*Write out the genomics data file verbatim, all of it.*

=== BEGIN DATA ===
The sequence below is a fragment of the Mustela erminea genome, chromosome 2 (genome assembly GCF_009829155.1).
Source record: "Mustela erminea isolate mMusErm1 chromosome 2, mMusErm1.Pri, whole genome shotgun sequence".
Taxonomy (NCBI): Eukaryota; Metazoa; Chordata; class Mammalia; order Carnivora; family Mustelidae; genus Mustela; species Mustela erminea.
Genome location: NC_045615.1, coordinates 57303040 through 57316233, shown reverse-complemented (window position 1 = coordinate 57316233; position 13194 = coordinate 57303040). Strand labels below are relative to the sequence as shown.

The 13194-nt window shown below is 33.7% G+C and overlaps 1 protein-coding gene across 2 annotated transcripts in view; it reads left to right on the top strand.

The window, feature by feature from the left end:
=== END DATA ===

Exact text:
The sequence below is a fragment of the Mustela erminea genome, chromosome 2 (genome assembly GCF_009829155.1).
Source record: "Mustela erminea isolate mMusErm1 chromosome 2, mMusErm1.Pri, whole genome shotgun sequence".
Taxonomy (NCBI): Eukaryota; Metazoa; Chordata; class Mammalia; order Carnivora; family Mustelidae; genus Mustela; species Mustela erminea.
Genome location: NC_045615.1, coordinates 57303040 through 57316233, shown reverse-complemented (window position 1 = coordinate 57316233; position 13194 = coordinate 57303040). Strand labels below are relative to the sequence as shown.

The 13194-nt window shown below is 33.7% G+C and overlaps 1 protein-coding gene across 2 annotated transcripts in view; it reads left to right on the top strand.

The window, feature by feature from the left end: